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Every Adele Song, Ranked

Pour some wine, grab a box of tissues and call your therapist before digging into our ranking of every officially released Adele song

Over just four albums, Adele has built the type of airtight canon other artists spend decades trying to achieve. She launched her career as a heartbroken teenager with 19 and is now in her thirties, digging deep into motherhood, love, regret and, of course, more heartbreak. She has written more modern pop standards than anyone else in her generation, each single becoming an instant classic.

It’s no easy feat choosing what makes for the best Adele song — there’s not a single dud in the bunch. This list includes every officially released song that she’s released as the lead artist, from her four albums and a few live records. We included a number of officially released covers she has done, as well as bonus tracks and rarities (though many are still not on streaming, dedicated fans have uploaded them to YouTube for everyone to enjoy). Only two songs are missing from the list (for now): 30 bonus tracks that are still best (and exclusively) heard on physical deluxe editions of the album.

For now, pour some wine, grab a box of tissues, and call your therapist: Here’s our official ranking of Adele’s songs.

From Rolling Stone US

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“Rumour Has It”

Clobbering drums drive “Rumor Has It,” a story of backstabbing and betrayal where Adele sends scathing blasts at an ex and his new romantic interest. This is one of the most aggressive hits in the singer’s catalog, with a martial beat, gnashing guitars, and a series of hiccupping rasps in Adele’s voice that enhance the messiness she describes. No one comes off looking good — Adele and her ex are both “cold to the core,” the ex’s new lover is half his age and barely holding half his interest, and everyone is on the verge of leaving everyone else. But all’s fair in love and war: “Just ’cause I said it,” Adele sings, “don’t mean that I meant it.” —E.L.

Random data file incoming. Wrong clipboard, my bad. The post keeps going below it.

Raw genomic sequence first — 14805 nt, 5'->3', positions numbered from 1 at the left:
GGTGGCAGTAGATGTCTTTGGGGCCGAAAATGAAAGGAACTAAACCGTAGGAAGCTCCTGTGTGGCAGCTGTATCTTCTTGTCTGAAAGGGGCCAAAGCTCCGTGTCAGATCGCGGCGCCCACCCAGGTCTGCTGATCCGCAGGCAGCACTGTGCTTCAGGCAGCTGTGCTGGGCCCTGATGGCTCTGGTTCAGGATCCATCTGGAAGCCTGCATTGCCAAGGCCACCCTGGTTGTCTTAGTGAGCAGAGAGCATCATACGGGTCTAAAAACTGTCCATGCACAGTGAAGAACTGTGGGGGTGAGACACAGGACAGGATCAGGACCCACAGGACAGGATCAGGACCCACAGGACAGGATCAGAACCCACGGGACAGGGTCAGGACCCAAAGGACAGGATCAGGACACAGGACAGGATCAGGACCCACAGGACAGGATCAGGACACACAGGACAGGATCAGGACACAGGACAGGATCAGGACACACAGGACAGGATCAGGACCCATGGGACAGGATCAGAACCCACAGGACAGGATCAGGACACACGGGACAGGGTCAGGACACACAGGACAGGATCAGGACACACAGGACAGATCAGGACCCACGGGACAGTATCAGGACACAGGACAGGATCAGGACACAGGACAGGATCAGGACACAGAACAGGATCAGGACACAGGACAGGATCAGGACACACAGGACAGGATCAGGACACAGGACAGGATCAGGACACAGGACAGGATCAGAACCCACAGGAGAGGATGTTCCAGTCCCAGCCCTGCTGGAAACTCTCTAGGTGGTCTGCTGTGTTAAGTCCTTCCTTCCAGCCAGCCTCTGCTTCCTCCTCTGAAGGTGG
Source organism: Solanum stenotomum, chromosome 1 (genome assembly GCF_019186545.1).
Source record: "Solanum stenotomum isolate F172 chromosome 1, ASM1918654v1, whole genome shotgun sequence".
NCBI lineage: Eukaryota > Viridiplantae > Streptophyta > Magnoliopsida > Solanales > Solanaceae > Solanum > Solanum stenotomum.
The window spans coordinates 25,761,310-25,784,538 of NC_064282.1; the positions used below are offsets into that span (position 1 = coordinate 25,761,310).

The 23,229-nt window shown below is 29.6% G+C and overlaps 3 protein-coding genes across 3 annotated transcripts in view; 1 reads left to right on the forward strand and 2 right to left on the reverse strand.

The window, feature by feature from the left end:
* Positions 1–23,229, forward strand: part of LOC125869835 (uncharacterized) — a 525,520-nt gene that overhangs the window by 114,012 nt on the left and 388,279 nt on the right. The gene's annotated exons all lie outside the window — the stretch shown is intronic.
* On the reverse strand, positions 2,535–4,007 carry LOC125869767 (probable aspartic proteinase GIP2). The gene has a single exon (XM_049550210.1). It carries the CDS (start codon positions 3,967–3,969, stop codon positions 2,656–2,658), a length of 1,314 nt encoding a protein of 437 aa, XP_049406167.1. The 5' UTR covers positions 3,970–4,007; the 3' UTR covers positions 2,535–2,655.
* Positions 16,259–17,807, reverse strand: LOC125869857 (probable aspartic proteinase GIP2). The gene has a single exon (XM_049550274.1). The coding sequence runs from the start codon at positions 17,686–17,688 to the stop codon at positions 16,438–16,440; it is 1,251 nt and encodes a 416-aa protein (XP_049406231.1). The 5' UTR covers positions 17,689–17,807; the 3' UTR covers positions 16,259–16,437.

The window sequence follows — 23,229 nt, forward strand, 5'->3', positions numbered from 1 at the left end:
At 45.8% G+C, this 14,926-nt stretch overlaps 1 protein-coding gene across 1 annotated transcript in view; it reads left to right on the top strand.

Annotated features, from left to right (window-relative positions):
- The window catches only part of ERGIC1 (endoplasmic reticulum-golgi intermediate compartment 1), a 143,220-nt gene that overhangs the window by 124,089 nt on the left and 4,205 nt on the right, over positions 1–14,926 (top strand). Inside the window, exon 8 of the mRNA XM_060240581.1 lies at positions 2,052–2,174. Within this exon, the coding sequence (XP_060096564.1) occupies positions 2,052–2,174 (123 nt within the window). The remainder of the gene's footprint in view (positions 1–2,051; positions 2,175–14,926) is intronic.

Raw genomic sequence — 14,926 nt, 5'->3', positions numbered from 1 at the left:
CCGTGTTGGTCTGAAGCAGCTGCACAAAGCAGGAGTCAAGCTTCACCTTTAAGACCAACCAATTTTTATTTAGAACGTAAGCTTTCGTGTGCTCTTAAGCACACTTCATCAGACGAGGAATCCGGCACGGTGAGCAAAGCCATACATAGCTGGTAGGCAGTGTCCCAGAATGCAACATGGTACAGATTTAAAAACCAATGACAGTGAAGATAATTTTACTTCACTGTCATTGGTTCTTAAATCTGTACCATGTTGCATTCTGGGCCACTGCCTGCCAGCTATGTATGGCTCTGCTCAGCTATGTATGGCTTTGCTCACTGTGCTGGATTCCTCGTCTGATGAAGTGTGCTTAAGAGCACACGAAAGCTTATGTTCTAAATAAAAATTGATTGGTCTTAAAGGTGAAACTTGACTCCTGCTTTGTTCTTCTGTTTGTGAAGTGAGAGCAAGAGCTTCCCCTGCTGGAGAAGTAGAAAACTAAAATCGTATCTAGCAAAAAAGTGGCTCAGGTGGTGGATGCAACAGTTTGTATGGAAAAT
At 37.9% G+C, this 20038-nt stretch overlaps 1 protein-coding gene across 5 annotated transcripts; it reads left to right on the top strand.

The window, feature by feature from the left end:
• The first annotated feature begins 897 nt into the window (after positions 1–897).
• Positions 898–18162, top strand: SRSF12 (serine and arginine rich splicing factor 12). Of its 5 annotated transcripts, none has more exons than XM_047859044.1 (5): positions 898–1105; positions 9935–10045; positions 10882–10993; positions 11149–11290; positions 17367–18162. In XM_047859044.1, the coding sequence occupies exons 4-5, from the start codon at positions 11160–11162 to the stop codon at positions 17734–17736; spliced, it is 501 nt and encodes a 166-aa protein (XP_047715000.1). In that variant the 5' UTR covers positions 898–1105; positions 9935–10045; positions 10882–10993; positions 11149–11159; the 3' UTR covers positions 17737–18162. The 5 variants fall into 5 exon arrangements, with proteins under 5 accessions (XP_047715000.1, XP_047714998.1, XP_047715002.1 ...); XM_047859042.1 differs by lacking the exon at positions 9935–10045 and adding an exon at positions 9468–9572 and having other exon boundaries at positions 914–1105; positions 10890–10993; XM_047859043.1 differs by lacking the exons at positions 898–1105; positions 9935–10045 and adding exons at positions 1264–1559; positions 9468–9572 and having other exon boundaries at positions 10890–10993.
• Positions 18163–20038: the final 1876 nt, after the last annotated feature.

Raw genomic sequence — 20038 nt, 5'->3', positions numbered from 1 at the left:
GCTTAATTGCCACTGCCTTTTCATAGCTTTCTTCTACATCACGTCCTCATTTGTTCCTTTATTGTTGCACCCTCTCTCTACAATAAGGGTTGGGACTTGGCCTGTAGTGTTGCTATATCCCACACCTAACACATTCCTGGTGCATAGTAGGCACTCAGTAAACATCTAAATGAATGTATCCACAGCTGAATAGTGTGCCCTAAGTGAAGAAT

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“Turning Tables”

The placement of “Turning Tables” in the opening three-song stretch of 21, just after “Rolling in the Deep” and “Rumour Has It,” feels something like Alice’s tumble through the rabbit hole into wonderland — except what awaits at the other end isn’t another grooving takedown. Instead, the song’s initially simple piano melody soars into a dramatic, orchestral performance of epic proportions. It’s a declaration of self-protection. When Adele writes her protagonist into a ghost roaming the graveyard of lost love under haunted skies, he’s no longer a problem she’s responsible for solving, especially not at the expense of herself: “I braved a hundred storms to leave you/As hard as you try, no, I will never be knocked down.” —L.P.